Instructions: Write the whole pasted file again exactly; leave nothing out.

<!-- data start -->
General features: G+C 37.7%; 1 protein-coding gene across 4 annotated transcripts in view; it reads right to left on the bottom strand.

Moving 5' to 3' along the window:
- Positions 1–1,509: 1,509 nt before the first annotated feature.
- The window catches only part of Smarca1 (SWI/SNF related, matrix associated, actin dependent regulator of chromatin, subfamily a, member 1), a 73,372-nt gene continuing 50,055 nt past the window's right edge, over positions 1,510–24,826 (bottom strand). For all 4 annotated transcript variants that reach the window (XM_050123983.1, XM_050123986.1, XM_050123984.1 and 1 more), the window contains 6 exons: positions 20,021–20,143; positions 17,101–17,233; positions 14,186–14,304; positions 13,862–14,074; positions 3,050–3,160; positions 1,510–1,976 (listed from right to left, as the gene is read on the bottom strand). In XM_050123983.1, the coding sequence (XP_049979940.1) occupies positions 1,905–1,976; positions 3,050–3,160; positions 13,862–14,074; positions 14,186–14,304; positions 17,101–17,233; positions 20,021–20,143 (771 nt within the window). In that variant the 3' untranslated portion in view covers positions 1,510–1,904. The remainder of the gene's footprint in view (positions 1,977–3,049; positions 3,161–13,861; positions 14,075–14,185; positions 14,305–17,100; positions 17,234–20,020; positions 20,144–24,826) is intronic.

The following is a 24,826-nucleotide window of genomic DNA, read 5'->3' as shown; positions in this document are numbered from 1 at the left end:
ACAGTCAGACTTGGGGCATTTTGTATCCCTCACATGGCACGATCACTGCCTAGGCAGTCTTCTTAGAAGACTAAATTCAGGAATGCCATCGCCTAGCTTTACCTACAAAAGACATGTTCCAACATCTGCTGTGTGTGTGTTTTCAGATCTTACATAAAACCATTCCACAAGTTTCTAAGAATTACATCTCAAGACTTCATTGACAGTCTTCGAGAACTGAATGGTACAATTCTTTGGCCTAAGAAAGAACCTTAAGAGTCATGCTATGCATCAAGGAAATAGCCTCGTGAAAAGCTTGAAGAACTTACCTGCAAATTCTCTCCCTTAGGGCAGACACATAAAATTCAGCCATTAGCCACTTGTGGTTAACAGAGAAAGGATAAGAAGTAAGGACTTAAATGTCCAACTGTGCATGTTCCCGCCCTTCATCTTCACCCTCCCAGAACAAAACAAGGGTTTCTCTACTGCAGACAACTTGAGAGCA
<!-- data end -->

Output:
General features: G+C 37.7%; 1 protein-coding gene across 4 annotated transcripts in view; it reads right to left on the bottom strand.

Moving 5' to 3' along the window:
- Positions 1–1,509: 1,509 nt before the first annotated feature.
- The window catches only part of Smarca1 (SWI/SNF related, matrix associated, actin dependent regulator of chromatin, subfamily a, member 1), a 73,372-nt gene continuing 50,055 nt past the window's right edge, over positions 1,510–24,826 (bottom strand). For all 4 annotated transcript variants that reach the window (XM_050123983.1, XM_050123986.1, XM_050123984.1 and 1 more), the window contains 6 exons: positions 20,021–20,143; positions 17,101–17,233; positions 14,186–14,304; positions 13,862–14,074; positions 3,050–3,160; positions 1,510–1,976 (listed from right to left, as the gene is read on the bottom strand). In XM_050123983.1, the coding sequence (XP_049979940.1) occupies positions 1,905–1,976; positions 3,050–3,160; positions 13,862–14,074; positions 14,186–14,304; positions 17,101–17,233; positions 20,021–20,143 (771 nt within the window). In that variant the 3' untranslated portion in view covers positions 1,510–1,904. The remainder of the gene's footprint in view (positions 1,977–3,049; positions 3,161–13,861; positions 14,075–14,185; positions 14,305–17,100; positions 17,234–20,020; positions 20,144–24,826) is intronic.

The following is a 24,826-nucleotide window of genomic DNA, read 5'->3' as shown; positions in this document are numbered from 1 at the left end:
ACAGTCAGACTTGGGGCATTTTGTATCCCTCACATGGCACGATCACTGCCTAGGCAGTCTTCTTAGAAGACTAAATTCAGGAATGCCATCGCCTAGCTTTACCTACAAAAGACATGTTCCAACATCTGCTGTGTGTGTGTTTTCAGATCTTACATAAAACCATTCCACAAGTTTCTAAGAATTACATCTCAAGACTTCATTGACAGTCTTCGAGAACTGAATGGTACAATTCTTTGGCCTAAGAAAGAACCTTAAGAGTCATGCTATGCATCAAGGAAATAGCCTCGTGAAAAGCTTGAAGAACTTACCTGCAAATTCTCTCCCTTAGGGCAGACACATAAAATTCAGCCATTAGCCACTTGTGGTTAACAGAGAAAGGATAAGAAGTAAGGACTTAAATGTCCAACTGTGCATGTTCCCGCCCTTCATCTTCACCCTCCCAGAACAAAACAAGGGTTTCTCTACTGCAGACAACTTGAGAGCA